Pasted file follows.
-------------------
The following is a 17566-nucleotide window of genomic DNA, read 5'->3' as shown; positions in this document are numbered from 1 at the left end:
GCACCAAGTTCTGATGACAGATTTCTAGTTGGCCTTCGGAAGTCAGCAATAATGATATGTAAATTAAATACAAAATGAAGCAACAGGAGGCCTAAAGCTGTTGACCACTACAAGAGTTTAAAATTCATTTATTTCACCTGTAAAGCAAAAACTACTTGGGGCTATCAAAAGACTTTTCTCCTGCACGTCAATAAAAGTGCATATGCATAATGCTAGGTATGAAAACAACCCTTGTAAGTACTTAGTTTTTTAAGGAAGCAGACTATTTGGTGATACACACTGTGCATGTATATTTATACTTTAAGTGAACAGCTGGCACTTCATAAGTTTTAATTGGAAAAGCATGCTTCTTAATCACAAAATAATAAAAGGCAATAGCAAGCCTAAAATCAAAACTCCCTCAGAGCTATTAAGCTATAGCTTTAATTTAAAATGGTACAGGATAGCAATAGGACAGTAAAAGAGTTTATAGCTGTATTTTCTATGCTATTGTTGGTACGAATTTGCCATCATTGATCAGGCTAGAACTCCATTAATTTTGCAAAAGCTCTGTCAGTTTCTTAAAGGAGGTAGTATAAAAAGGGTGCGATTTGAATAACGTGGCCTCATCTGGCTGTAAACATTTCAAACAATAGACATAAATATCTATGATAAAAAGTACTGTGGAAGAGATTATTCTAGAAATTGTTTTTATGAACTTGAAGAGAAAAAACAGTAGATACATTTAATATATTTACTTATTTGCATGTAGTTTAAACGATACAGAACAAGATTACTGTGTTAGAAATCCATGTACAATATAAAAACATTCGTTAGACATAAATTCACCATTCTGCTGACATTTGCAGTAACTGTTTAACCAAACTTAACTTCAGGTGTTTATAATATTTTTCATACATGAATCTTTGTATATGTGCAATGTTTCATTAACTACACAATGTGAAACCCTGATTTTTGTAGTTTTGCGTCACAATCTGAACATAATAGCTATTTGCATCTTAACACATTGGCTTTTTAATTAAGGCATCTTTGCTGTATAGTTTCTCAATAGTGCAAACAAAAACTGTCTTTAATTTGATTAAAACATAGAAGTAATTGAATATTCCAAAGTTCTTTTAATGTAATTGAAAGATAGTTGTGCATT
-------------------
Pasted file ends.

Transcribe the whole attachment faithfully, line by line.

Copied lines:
The following is a 17566-nucleotide window of genomic DNA, read 5'->3' as shown; positions in this document are numbered from 1 at the left end:
GCACCAAGTTCTGATGACAGATTTCTAGTTGGCCTTCGGAAGTCAGCAATAATGATATGTAAATTAAATACAAAATGAAGCAACAGGAGGCCTAAAGCTGTTGACCACTACAAGAGTTTAAAATTCATTTATTTCACCTGTAAAGCAAAAACTACTTGGGGCTATCAAAAGACTTTTCTCCTGCACGTCAATAAAAGTGCATATGCATAATGCTAGGTATGAAAACAACCCTTGTAAGTACTTAGTTTTTTAAGGAAGCAGACTATTTGGTGATACACACTGTGCATGTATATTTATACTTTAAGTGAACAGCTGGCACTTCATAAGTTTTAATTGGAAAAGCATGCTTCTTAATCACAAAATAATAAAAGGCAATAGCAAGCCTAAAATCAAAACTCCCTCAGAGCTATTAAGCTATAGCTTTAATTTAAAATGGTACAGGATAGCAATAGGACAGTAAAAGAGTTTATAGCTGTATTTTCTATGCTATTGTTGGTACGAATTTGCCATCATTGATCAGGCTAGAACTCCATTAATTTTGCAAAAGCTCTGTCAGTTTCTTAAAGGAGGTAGTATAAAAAGGGTGCGATTTGAATAACGTGGCCTCATCTGGCTGTAAACATTTCAAACAATAGACATAAATATCTATGATAAAAAGTACTGTGGAAGAGATTATTCTAGAAATTGTTTTTATGAACTTGAAGAGAAAAAACAGTAGATACATTTAATATATTTACTTATTTGCATGTAGTTTAAACGATACAGAACAAGATTACTGTGTTAGAAATCCATGTACAATATAAAAACATTCGTTAGACATAAATTCACCATTCTGCTGACATTTGCAGTAACTGTTTAACCAAACTTAACTTCAGGTGTTTATAATATTTTTCATACATGAATCTTTGTATATGTGCAATGTTTCATTAACTACACAATGTGAAACCCTGATTTTTGTAGTTTTGCGTCACAATCTGAACATAATAGCTATTTGCATCTTAACACATTGGCTTTTTAATTAAGGCATCTTTGCTGTATAGTTTCTCAATAGTGCAAACAAAAACTGTCTTTAATTTGATTAAAACATAGAAGTAATTGAATATTCCAAAGTTCTTTTAATGTAATTGAAAGATAGTTGTGCATT